March 14 (Bloomberg) -- Xi Jinping was named China’s president by the national legislature, replacing Hu Jintao in the country’s most rapid formal transfer of power in more than a generation.
Xi, 59, added the largely ceremonial title of president to his portfolio today after taking over the top post in the ruling Communist Party as well as chairmanship of the party’s military commission in November. It took Hu almost two years to get all top three positions. Jiang Zemin, who ruled China before Hu, had to wait almost four years to assume all the top posts.
The appointment of Xi cements a power transition that was thrown into turmoil last year when Bo Xilai was expelled from the ruling Politburo and his wife convicted of murdering a British businessman. Having all the formal positions gives Xi a leadership mandate in a system where retired leaders still hold sway, said Kerry Brown, a former British diplomat in Beijing.
“The party secretary is the bones, this is the covering of flesh,” said Brown, now a professor at the University of Sydney. “Granting Xi the full suite so quickly is a big deal -- it shows huge confidence in him by the party elders and across factions.”
The National People’s Congress elected Xi by a vote of 2,952 to one, with three abstentions, for the first of what are expected to be two five-year terms. Li Yuanchao, 62, the former head of the party’s organization department and who studied at Harvard University’s John F. Kennedy School of Government, was appointed vice president.
Today’s voting kicks off three days of appointments for top ministries, regulators and other government offices as the party assembles its next generation of leaders. Li Keqiang, currently vice premier, is forecast to replace Wen Jiabao tomorrow as premier, taking stewardship over the economy.
As head of state, Xi will take the global stage later this month when he visits Russia, Tanzania and South Africa, where he is set to represent China at the meeting of the BRICS group of emerging-market nations in Durban.
Xi inherits a country that is wealthier and militarily more powerful than during the leadership change a decade ago. In 2002, China was dueling with Italy for seventh spot among the world economies. Its 51.9 trillion yuan ($8.3 trillion) gross domestic product last year is second in size only to the U.S., while its military budget is set to rise 10.7 percent this year to 740.6 billion yuan.
At the same time, income inequality has risen to 0.474 in 2012 as measured by the Gini coefficient, statistics bureau data showed. That’s above the 0.4 level analysts use as a gauge for social unrest.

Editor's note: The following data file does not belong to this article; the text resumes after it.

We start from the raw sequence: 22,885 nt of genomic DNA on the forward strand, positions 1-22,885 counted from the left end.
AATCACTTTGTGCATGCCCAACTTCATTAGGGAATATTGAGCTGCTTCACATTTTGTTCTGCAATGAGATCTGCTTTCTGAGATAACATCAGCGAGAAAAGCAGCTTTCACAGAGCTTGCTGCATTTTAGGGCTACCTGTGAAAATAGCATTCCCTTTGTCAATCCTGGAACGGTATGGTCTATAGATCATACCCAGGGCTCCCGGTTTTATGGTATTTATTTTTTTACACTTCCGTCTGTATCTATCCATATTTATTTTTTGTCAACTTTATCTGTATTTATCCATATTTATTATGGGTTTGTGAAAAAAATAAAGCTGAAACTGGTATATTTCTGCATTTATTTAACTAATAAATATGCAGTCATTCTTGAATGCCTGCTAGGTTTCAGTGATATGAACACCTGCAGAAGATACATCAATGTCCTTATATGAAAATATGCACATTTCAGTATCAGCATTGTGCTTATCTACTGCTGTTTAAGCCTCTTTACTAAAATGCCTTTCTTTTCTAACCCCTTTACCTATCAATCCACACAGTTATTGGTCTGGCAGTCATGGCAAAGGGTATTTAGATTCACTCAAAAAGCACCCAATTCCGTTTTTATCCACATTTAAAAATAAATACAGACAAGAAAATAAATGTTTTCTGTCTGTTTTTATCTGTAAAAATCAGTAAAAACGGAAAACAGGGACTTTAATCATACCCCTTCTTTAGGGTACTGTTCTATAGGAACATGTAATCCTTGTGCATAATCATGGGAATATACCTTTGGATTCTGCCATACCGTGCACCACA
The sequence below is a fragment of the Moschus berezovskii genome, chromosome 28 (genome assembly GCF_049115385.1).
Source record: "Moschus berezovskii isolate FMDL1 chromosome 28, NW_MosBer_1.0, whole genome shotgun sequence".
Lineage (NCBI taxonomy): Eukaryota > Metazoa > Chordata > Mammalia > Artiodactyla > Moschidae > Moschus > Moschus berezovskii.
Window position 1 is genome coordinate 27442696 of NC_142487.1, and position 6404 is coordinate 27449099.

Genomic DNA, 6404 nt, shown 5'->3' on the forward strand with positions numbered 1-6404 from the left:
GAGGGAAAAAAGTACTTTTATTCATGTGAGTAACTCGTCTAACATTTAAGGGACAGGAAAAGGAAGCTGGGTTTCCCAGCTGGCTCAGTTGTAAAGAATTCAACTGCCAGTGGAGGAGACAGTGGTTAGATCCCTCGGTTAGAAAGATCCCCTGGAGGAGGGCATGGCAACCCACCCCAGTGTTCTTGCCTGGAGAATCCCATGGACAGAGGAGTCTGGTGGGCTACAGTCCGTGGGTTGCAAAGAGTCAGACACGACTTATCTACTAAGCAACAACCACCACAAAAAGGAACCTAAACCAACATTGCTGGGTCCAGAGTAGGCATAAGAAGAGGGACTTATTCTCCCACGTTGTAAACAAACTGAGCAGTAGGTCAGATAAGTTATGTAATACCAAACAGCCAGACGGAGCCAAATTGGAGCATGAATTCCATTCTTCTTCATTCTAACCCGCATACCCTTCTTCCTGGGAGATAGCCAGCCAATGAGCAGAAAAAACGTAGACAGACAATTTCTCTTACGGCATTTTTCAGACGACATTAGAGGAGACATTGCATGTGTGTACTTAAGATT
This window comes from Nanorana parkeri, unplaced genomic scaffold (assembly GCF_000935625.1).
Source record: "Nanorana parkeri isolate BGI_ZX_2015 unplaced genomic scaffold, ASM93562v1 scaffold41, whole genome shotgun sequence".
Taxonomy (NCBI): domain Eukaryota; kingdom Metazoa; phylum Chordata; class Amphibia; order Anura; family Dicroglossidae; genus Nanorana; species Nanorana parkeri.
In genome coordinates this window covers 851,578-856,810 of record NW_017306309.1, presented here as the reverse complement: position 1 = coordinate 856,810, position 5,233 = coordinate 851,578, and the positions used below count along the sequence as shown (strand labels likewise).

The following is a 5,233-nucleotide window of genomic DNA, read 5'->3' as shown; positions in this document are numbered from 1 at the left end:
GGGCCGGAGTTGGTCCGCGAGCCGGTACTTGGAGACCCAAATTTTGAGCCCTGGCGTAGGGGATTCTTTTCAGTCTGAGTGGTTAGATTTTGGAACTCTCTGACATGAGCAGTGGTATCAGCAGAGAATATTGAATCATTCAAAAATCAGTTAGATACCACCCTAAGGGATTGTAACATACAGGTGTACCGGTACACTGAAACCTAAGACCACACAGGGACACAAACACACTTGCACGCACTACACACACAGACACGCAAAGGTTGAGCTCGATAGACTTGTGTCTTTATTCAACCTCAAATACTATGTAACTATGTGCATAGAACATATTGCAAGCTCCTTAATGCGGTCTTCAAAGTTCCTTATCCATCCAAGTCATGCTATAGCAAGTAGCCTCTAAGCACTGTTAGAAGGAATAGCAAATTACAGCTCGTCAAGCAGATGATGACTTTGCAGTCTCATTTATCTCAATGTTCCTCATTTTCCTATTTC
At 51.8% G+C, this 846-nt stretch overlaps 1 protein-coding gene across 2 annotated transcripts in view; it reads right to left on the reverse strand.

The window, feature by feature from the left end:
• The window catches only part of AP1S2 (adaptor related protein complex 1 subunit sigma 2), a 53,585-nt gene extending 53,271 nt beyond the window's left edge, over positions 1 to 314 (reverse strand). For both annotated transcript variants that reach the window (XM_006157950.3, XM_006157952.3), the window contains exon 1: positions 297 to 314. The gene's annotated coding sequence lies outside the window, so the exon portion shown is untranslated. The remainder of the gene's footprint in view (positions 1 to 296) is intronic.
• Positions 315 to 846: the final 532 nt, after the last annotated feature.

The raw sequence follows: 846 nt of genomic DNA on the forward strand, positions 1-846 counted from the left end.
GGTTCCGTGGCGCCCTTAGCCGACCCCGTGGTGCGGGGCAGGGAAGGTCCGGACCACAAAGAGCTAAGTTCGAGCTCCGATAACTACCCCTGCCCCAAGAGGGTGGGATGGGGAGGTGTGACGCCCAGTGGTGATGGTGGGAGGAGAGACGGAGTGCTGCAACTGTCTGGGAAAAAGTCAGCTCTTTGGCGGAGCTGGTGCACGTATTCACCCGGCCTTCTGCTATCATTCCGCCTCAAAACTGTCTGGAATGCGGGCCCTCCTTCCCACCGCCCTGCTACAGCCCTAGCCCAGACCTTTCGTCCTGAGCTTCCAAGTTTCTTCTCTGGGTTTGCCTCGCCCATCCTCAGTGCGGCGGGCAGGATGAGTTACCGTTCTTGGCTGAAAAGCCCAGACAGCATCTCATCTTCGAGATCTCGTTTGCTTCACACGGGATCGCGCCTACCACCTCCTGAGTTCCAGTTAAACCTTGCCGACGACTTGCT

In December, Xi visited a poor region of northern China’s Hebei Province and pledged to spread the benefits of China’s economic growth. Li Keqiang was in southeastern China’s Jiangxi Province at the same time, vowing to cut the gap between rich and poor.
China’s economy expanded at the slowest pace in 13 years last year, as the government seeks to move away from an investment-driven model focused on public-works spending toward more consumption and increased productivity.
“The basic problem with the economy is that while growth is sustainable, it is deeply unfair and the system needs to shift to undergo the tricky transition from a mobilization to an efficiency focus,” said Anthony Saich, a professor at Harvard’s Kennedy School who oversees a program to train Chinese officials and executives.
Finance Minister Xie Xuren was elected as a member of the top legislature’s standing committee, according to an announcement made today at the annual gathering of the National People’s Congress.
Lou Jiwei, head of China’s sovereign wealth fund, is the leading contender to become the next finance minister, two people with knowledge of the matter said today. His potential appointment was reported at the end of last month by Caixin, which didn’t say where it got the information.
Lou, 62, became the first head of China Investment Corp. in 2007 after a stint as vice finance minister. CIC was founded that year with an initial $200 billion infusion from the Ministry of Finance and a mandate to improve returns on the nation’s foreign reserves.